Background: Emerging evidence indicates that reactive microglia-initiated inflammatory responses are responsible for secondary damage after primary traumatic spinal cord injury (SCI); epidermal growth factor receptor (EGFR) signaling may be involved in cell activation. In this report, we investigate the influence of EGFR signaling inhibition on microglia activation, proinflammatory cytokine production, and the neuronal microenvironment after SCI.
Methods: Lipopolysaccharide-treated primary microglia/BV2 line cells and SCI rats were used as model systems. Both C225 and AG1478 were used to inhibit EGFR signaling activation. Cell activation and EGFR phosphorylation were observed after fluorescent staining and western blot. Production of interleukin-1 beta (IL-1 β) and tumor necrosis factor alpha (TNF α) was tested by reverse transcription PCR and ELISA. Western blot was performed to semi-quantify the expression of EGFR/phospho-EGFR, and phosphorylation of Erk, JNK and p38 mitogen-activated protein kinases (MAPK). Wet-dry weight was compared to show tissue edema. Finally, axonal tracing and functional scoring were performed to show recovery of rats.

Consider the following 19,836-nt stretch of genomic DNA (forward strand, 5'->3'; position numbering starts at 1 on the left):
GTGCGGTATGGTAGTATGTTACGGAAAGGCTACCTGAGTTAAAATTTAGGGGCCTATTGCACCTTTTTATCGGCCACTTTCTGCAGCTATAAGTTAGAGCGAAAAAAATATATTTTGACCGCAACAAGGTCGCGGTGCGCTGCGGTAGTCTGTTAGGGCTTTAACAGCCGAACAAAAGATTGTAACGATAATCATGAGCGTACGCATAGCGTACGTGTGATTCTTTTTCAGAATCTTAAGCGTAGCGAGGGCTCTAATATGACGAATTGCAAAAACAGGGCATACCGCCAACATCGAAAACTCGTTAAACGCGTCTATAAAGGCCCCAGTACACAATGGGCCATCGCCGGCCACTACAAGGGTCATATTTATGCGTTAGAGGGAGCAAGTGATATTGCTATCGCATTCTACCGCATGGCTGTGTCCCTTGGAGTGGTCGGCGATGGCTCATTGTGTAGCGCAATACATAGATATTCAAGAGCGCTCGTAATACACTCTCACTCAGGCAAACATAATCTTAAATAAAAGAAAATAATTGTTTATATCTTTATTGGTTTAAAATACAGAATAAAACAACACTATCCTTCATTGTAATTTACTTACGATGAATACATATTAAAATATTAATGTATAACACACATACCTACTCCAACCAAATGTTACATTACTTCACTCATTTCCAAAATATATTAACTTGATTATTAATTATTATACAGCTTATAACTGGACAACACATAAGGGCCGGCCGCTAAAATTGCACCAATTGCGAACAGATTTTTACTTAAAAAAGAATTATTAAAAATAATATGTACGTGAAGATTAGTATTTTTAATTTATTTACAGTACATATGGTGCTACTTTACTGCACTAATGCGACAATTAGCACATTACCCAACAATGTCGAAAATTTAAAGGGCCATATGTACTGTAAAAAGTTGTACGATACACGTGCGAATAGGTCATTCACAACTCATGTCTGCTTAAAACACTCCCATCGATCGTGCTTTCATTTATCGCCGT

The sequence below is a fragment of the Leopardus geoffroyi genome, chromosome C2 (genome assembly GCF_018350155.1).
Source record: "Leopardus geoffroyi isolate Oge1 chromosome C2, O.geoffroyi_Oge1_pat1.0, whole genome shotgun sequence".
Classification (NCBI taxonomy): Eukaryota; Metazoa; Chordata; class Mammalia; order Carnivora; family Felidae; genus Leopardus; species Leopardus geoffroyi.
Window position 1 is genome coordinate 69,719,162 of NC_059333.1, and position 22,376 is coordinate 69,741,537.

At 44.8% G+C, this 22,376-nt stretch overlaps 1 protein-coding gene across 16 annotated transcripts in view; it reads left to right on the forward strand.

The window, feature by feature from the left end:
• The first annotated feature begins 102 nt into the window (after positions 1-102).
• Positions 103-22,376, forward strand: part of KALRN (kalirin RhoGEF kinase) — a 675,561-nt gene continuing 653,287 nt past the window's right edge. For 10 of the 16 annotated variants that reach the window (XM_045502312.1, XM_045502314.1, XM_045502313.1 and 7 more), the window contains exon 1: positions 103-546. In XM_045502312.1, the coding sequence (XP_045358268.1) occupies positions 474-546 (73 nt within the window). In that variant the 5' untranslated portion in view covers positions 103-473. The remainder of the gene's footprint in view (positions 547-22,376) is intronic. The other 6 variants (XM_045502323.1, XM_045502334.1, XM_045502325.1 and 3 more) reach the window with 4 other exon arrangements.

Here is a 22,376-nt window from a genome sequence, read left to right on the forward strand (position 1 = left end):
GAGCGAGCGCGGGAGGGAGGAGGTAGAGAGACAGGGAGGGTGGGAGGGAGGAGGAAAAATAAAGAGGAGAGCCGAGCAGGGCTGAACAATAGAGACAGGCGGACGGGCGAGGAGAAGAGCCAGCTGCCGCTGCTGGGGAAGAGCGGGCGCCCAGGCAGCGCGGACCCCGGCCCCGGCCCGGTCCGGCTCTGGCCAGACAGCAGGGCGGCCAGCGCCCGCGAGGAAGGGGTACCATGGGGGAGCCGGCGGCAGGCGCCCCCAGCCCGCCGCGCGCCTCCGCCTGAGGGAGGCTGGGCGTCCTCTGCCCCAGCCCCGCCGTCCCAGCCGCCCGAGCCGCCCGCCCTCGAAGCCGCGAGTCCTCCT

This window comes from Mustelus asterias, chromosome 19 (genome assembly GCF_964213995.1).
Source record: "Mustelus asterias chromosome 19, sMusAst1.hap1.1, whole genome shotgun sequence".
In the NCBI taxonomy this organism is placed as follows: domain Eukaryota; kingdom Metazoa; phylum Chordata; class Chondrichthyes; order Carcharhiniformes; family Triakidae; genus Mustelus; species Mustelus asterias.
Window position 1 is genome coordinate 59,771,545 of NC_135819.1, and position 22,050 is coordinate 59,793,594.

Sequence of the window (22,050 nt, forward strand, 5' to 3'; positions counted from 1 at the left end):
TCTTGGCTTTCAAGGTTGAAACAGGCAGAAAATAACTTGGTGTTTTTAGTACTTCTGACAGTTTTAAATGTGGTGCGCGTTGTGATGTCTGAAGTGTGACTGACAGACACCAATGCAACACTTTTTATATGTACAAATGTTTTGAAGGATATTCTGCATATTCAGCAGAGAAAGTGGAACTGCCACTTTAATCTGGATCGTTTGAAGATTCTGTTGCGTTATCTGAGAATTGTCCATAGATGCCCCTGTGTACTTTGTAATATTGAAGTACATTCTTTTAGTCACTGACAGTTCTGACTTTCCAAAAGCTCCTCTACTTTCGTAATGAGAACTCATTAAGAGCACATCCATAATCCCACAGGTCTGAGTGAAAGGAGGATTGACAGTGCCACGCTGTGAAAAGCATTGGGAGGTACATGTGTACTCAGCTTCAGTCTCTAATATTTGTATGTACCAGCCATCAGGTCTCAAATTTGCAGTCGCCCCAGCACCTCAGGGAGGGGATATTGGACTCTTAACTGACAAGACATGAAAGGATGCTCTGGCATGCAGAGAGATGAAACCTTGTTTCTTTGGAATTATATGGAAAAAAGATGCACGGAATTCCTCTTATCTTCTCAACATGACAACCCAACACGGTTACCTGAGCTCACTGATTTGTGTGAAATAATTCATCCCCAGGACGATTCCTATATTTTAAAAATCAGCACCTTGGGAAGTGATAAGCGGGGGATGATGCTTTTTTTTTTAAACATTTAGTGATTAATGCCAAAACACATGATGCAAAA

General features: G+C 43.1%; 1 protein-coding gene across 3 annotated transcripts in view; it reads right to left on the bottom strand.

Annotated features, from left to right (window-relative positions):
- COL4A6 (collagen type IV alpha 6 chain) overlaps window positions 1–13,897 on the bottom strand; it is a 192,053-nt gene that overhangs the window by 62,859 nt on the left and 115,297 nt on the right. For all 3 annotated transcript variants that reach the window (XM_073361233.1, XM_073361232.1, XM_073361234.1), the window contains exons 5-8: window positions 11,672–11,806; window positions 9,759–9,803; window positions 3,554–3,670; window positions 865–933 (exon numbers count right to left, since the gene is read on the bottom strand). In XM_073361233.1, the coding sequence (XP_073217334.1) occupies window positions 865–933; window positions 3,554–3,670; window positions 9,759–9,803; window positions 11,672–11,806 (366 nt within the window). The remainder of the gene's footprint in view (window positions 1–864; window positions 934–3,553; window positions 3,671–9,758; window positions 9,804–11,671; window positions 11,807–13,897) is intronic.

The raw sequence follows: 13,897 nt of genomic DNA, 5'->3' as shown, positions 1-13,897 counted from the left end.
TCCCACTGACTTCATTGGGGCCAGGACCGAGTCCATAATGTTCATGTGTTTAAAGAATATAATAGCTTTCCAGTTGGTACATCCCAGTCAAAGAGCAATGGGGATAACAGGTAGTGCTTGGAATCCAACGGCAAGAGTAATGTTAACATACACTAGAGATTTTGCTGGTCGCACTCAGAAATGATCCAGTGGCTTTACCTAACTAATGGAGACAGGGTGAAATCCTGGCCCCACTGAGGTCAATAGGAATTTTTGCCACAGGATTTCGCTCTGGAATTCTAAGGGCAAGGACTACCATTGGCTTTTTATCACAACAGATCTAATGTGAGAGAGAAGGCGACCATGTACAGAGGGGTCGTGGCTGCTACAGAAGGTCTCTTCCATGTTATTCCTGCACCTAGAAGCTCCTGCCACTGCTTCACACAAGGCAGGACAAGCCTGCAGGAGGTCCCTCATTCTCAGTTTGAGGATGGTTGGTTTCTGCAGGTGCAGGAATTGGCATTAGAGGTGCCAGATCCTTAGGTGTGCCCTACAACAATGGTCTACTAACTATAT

Results: EGFR phosphorylation was found to parallel microglia activation, while EGFR blockade inhibited activation-associated cell morphological changes and production of IL-1 β and TNF α. EGFR blockade significantly downregulated the elevated MAPK activation after cell activation; selective MAPK inhibitors depressed production of cytokines to a certain degree, suggesting that MAPK mediates the depression of microglia activation brought about by EGFR inhibitors. Subsequently, seven-day continual infusion of C225 or AG1478 in rats: reduced the expression of phospho-EGFR, phosphorylation of Erk and p38 MAPK, and production of IL-1 β and TNF α; lessened neuroinflammation-associated secondary damage, like microglia/astrocyte activation, tissue edema and glial scar/cavity formation; and enhanced axonal outgrowth and functional recovery.
Conclusions: These findings indicate that inhibition of EGFR/MAPK suppresses microglia activation and associated cytokine production; reduces neuroinflammation-associated secondary damage, thus provides neuroprotection to SCI rats, suggesting that EGFR may be a therapeutic target, and C225 and AG1478 have potential for use in SCI treatment.